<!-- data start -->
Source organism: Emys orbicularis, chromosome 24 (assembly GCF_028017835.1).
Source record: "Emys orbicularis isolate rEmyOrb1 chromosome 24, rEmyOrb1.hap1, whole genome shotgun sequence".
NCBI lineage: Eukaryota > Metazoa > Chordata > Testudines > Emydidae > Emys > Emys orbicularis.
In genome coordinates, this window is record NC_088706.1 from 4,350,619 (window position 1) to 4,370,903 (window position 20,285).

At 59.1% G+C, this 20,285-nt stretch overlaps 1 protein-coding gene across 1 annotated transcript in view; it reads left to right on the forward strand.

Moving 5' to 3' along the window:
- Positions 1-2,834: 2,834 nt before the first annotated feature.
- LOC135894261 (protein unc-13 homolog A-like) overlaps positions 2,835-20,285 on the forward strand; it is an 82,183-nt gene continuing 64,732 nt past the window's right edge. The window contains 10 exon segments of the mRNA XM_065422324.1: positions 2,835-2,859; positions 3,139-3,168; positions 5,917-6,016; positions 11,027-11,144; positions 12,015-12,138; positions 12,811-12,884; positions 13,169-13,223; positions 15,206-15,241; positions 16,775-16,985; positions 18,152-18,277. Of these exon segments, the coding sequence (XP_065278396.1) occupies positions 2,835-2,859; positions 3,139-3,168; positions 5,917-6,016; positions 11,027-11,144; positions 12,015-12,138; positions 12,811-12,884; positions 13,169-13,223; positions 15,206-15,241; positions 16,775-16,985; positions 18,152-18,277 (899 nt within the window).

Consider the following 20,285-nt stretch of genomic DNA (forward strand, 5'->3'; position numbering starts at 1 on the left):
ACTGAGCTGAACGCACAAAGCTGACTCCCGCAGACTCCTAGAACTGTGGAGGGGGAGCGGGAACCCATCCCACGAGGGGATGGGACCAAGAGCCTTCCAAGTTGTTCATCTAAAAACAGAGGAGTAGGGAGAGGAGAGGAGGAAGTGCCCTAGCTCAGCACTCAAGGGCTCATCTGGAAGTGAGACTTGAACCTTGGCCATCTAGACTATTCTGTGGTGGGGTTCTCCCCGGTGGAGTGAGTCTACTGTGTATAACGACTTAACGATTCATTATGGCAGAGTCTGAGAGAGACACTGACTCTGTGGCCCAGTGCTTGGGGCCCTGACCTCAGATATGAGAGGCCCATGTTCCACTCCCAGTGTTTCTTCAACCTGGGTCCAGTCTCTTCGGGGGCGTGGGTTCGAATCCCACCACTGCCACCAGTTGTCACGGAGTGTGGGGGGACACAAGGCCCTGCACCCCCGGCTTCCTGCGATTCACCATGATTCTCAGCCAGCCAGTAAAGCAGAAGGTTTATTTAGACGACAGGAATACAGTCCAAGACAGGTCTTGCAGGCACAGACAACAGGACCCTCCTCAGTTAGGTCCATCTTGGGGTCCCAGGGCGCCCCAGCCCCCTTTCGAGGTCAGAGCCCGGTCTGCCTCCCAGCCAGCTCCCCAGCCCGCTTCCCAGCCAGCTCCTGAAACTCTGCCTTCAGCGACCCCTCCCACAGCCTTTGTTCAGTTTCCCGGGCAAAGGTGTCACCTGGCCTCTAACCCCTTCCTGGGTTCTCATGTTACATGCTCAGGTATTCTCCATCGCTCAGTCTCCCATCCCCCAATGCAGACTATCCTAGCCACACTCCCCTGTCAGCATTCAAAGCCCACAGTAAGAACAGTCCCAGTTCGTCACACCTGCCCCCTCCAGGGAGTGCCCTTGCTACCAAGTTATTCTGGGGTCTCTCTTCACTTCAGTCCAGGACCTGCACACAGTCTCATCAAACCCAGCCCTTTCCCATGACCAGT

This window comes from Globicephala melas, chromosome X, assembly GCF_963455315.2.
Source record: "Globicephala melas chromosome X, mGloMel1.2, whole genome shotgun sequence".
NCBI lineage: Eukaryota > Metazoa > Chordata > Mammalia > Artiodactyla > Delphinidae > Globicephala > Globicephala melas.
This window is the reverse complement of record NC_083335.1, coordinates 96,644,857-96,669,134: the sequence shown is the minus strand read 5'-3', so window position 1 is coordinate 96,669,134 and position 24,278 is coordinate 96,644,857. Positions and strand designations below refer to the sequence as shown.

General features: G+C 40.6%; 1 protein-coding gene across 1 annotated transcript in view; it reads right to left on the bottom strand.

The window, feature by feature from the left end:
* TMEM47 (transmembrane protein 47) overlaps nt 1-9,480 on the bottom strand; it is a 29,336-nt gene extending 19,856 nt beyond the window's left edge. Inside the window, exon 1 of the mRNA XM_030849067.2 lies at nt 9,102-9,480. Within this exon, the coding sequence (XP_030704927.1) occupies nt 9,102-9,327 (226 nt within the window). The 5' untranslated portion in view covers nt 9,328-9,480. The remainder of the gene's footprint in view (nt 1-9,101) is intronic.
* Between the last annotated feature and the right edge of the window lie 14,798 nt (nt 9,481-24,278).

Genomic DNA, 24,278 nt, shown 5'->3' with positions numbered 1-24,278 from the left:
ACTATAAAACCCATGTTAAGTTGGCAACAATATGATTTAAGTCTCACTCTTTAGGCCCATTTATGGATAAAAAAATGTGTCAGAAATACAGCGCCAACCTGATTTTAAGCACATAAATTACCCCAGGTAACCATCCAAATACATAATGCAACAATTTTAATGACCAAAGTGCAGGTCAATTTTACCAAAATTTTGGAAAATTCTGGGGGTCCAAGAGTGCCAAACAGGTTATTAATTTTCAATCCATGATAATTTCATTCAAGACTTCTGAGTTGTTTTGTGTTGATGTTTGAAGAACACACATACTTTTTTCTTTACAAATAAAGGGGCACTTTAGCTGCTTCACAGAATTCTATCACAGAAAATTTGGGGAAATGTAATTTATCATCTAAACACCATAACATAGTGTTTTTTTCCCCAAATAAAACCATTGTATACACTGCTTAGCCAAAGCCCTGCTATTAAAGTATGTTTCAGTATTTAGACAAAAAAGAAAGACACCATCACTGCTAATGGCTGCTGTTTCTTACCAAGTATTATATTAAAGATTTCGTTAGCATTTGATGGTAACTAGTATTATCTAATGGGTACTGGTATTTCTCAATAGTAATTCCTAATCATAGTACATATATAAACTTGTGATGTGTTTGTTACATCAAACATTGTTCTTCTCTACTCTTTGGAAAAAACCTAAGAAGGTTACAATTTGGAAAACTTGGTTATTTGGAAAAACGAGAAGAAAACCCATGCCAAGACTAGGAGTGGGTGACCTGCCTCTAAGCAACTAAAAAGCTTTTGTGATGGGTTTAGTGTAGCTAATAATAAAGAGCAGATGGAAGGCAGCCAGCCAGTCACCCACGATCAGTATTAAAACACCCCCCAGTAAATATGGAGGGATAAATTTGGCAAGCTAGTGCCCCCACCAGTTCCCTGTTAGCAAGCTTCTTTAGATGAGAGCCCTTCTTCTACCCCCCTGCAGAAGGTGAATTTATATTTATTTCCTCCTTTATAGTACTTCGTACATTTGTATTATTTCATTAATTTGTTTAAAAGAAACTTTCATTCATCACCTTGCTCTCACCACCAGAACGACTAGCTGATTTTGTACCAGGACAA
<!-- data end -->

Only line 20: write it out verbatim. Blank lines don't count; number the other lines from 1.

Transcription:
ACTATAAAACCCATGTTAAGTTGGCAACAATATGATTTAAGTCTCACTCTTTAGGCCCATTTATGGATAAAAAAATGTGTCAGAAATACAGCGCCAACCTGATTTTAAGCACATAAATTACCCCAGGTAACCATCCAAATACATAATGCAACAATTTTAATGACCAAAGTGCAGGTCAATTTTACCAAAATTTTGGAAAATTCTGGGGGTCCAAGAGTGCCAAACAGGTTATTAATTTTCAATCCATGATAATTTCATTCAAGACTTCTGAGTTGTTTTGTGTTGATGTTTGAAGAACACACATACTTTTTTCTTTACAAATAAAGGGGCACTTTAGCTGCTTCACAGAATTCTATCACAGAAAATTTGGGGAAATGTAATTTATCATCTAAACACCATAACATAGTGTTTTTTTCCCCAAATAAAACCATTGTATACACTGCTTAGCCAAAGCCCTGCTATTAAAGTATGTTTCAGTATTTAGACAAAAAAGAAAGACACCATCACTGCTAATGGCTGCTGTTTCTTACCAAGTATTATATTAAAGATTTCGTTAGCATTTGATGGTAACTAGTATTATCTAATGGGTACTGGTATTTCTCAATAGTAATTCCTAATCATAGTACATATATAAACTTGTGATGTGTTTGTTACATCAAACATTGTTCTTCTCTACTCTTTGGAAAAAACCTAAGAAGGTTACAATTTGGAAAACTTGGTTATTTGGAAAAACGAGAAGAAAACCCATGCCAAGACTAGGAGTGGGTGACCTGCCTCTAAGCAACTAAAAAGCTTTTGTGATGGGTTTAGTGTAGCTAATAATAAAGAGCAGATGGAAGGCAGCCAGCCAGTCACCCACGATCAGTATTAAAACACCCCCCAGTAAATATGGAGGGATAAATTTGGCAAGCTAGTGCCCCCACCAGTTCCCTGTTAGCAAGCTTCTTTAGATGAGAGCCCTTCTTCTACCCCCCTGCAGAAGGTGAATTTATATTTATTTCCTCCTTTATAGTACTTCGTACATTTGTATTATTTCATTAATTTGTTTAAAAGAAACTTTCATTCATCACCTTGCTCTCACCACCAGAACGACTAGCTGATTTTGTACCAGGACAA